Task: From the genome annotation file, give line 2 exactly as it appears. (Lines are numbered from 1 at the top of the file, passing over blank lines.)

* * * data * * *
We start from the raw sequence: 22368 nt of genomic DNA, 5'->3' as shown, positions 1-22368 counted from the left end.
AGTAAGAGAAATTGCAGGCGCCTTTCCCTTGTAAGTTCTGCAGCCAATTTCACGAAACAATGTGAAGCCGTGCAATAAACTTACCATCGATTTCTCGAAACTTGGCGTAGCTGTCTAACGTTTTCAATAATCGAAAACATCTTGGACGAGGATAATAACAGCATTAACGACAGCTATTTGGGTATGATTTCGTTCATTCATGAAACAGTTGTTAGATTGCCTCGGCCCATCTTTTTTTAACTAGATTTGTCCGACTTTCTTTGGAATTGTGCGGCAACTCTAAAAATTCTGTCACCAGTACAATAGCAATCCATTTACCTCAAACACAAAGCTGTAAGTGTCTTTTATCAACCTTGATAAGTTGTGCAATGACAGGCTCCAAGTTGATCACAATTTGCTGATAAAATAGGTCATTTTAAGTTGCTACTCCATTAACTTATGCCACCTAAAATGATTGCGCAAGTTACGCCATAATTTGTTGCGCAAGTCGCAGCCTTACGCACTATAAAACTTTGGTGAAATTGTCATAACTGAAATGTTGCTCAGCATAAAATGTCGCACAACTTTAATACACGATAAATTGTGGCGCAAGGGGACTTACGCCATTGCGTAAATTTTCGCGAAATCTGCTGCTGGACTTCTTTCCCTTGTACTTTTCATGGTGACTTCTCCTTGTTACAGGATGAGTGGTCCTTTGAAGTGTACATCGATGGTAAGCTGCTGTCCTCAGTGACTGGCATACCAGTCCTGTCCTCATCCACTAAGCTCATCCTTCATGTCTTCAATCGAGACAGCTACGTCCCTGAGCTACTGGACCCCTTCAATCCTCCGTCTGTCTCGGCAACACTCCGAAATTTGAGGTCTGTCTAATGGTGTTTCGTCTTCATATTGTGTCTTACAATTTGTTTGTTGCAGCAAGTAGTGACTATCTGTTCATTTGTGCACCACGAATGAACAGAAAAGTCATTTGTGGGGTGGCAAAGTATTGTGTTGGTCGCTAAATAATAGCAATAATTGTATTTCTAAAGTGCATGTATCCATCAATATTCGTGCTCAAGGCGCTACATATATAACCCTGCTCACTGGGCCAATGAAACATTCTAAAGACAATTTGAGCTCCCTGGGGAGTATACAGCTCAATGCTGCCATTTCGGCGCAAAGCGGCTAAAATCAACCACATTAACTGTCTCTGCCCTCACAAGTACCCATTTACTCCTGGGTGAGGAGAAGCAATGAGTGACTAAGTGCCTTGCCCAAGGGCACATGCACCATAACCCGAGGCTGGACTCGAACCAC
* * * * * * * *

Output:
AGTAAGAGAAATTGCAGGCGCCTTTCCCTTGTAAGTTCTGCAGCCAATTTCACGAAACAATGTGAAGCCGTGCAATAAACTTACCATCGATTTCTCGAAACTTGGCGTAGCTGTCTAACGTTTTCAATAATCGAAAACATCTTGGACGAGGATAATAACAGCATTAACGACAGCTATTTGGGTATGATTTCGTTCATTCATGAAACAGTTGTTAGATTGCCTCGGCCCATCTTTTTTTAACTAGATTTGTCCGACTTTCTTTGGAATTGTGCGGCAACTCTAAAAATTCTGTCACCAGTACAATAGCAATCCATTTACCTCAAACACAAAGCTGTAAGTGTCTTTTATCAACCTTGATAAGTTGTGCAATGACAGGCTCCAAGTTGATCACAATTTGCTGATAAAATAGGTCATTTTAAGTTGCTACTCCATTAACTTATGCCACCTAAAATGATTGCGCAAGTTACGCCATAATTTGTTGCGCAAGTCGCAGCCTTACGCACTATAAAACTTTGGTGAAATTGTCATAACTGAAATGTTGCTCAGCATAAAATGTCGCACAACTTTAATACACGATAAATTGTGGCGCAAGGGGACTTACGCCATTGCGTAAATTTTCGCGAAATCTGCTGCTGGACTTCTTTCCCTTGTACTTTTCATGGTGACTTCTCCTTGTTACAGGATGAGTGGTCCTTTGAAGTGTACATCGATGGTAAGCTGCTGTCCTCAGTGACTGGCATACCAGTCCTGTCCTCATCCACTAAGCTCATCCTTCATGTCTTCAATCGAGACAGCTACGTCCCTGAGCTACTGGACCCCTTCAATCCTCCGTCTGTCTCGGCAACACTCCGAAATTTGAGGTCTGTCTAATGGTGTTTCGTCTTCATATTGTGTCTTACAATTTGTTTGTTGCAGCAAGTAGTGACTATCTGTTCATTTGTGCACCACGAATGAACAGAAAAGTCATTTGTGGGGTGGCAAAGTATTGTGTTGGTCGCTAAATAATAGCAATAATTGTATTTCTAAAGTGCATGTATCCATCAATATTCGTGCTCAAGGCGCTACATATATAACCCTGCTCACTGGGCCAATGAAACATTCTAAAGACAATTTGAGCTCCCTGGGGAGTATACAGCTCAATGCTGCCATTTCGGCGCAAAGCGGCTAAAATCAACCACATTAACTGTCTCTGCCCTCACAAGTACCCATTTACTCCTGGGTGAGGAGAAGCAATGAGTGACTAAGTGCCTTGCCCAAGGGCACATGCACCATAACCCGAGGCTGGACTCGAACCAC